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Stroke. 2015 Jul;46(7):1984-6. doi: 10.1161/STROKEAHA.115.009594. Epub 2015 May 28.

Population-Based Study of Cerebral Microbleeds in Stroke-Free Older Adults Living in Rural Ecuador: The Atahualpa Project.

Author information

1
From the Internal Medicine Department, Louis A. Weiss Memorial Hospital, Chicago, IL (V.J.D.B.); Community Center, The Atahualpa Project, Atahualpa, Ecuador (M.Z.); Gastroenterology Department, University of Vanderbilt, Nashville, TN (R.M.M.); and School of Medicine, Universidad Espíritu Santo-Ecuador, Guayaquil, Ecuador (O.H.D.B.).
2
From the Internal Medicine Department, Louis A. Weiss Memorial Hospital, Chicago, IL (V.J.D.B.); Community Center, The Atahualpa Project, Atahualpa, Ecuador (M.Z.); Gastroenterology Department, University of Vanderbilt, Nashville, TN (R.M.M.); and School of Medicine, Universidad Espíritu Santo-Ecuador, Guayaquil, Ecuador (O.H.D.B.). oscardelbrutto@hotmail.com.

Abstract

BACKGROUND AND PURPOSE:

Prevalence of cerebral microbleeds (CMB) in white and Asian populations range from 4% to 15%. However, there is no information from indigenous Latin American people. We aimed to assess prevalence and cerebrovascular correlates of CMB in stroke-free older adults living in rural Ecuador.

METHODS:

Of 311 Atahualpa residents aged ≥60 years identified during a door-to-door survey, 258 (83%) underwent brain magnetic resonance imaging. Twenty-one were further excluded for a diagnosis of overt stroke. Using multivariate logistic regression models, adjusted for demographics and cardiovascular risk factors, we evaluated whether CMB were independently associated with silent strokes, white matter hyperintensities, and global cortical atrophy.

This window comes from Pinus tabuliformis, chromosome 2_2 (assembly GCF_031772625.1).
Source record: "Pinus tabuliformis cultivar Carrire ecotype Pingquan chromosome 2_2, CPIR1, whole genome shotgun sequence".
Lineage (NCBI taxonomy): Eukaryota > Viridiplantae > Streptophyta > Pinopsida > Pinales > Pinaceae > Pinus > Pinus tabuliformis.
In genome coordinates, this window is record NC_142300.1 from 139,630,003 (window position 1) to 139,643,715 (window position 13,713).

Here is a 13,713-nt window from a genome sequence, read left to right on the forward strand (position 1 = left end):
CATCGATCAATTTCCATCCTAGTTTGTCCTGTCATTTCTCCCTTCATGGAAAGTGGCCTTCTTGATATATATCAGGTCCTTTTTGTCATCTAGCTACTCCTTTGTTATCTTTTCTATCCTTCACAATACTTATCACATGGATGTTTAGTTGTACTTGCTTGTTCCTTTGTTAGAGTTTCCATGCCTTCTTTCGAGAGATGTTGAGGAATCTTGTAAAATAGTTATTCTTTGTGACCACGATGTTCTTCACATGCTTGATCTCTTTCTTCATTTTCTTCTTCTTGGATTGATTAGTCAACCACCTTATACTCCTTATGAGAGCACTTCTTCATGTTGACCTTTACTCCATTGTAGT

RESULTS:

Twenty-six (11%) of 237 participants had CMB, which were single in 54% of cases. CMB were deep in 11 patients, cortical in 9, and located both deep and cortical in 6. In univariate analyses, CMB were associated with age, systolic blood pressure, moderate-to-severe white matter hyperintensities, silent lacunar infarcts, and cortical atrophy. Mean (±SD) values for systolic blood pressure were 155±27 mm Hg in patients who had CMB versus 142±26 mm Hg in those who did not (P=0.017). In the adjusted models, moderate-to-severe white matter hyperintensities (P=0.009), silent lacunar infarcts (P=0.003), and global cortical atrophy (P=0.04) were independently associated with CMB.

CONCLUSIONS:

Prevalence of CMB in stroke-free older adults living in Atahualpa is comparable with those reported from other ethnic groups. There is a strong relationship between CMB and increased age, high systolic blood pressure, silent markers of cerebral small vessel disease, and cortical atrophy.

KEYWORDS:

Ecuador; cerebral small vessel disease; ethnic groups; microbleed

PMID:
26022640
DOI:
10.1161/STROKEAHA.115.009594
[Indexed for MEDLINE]

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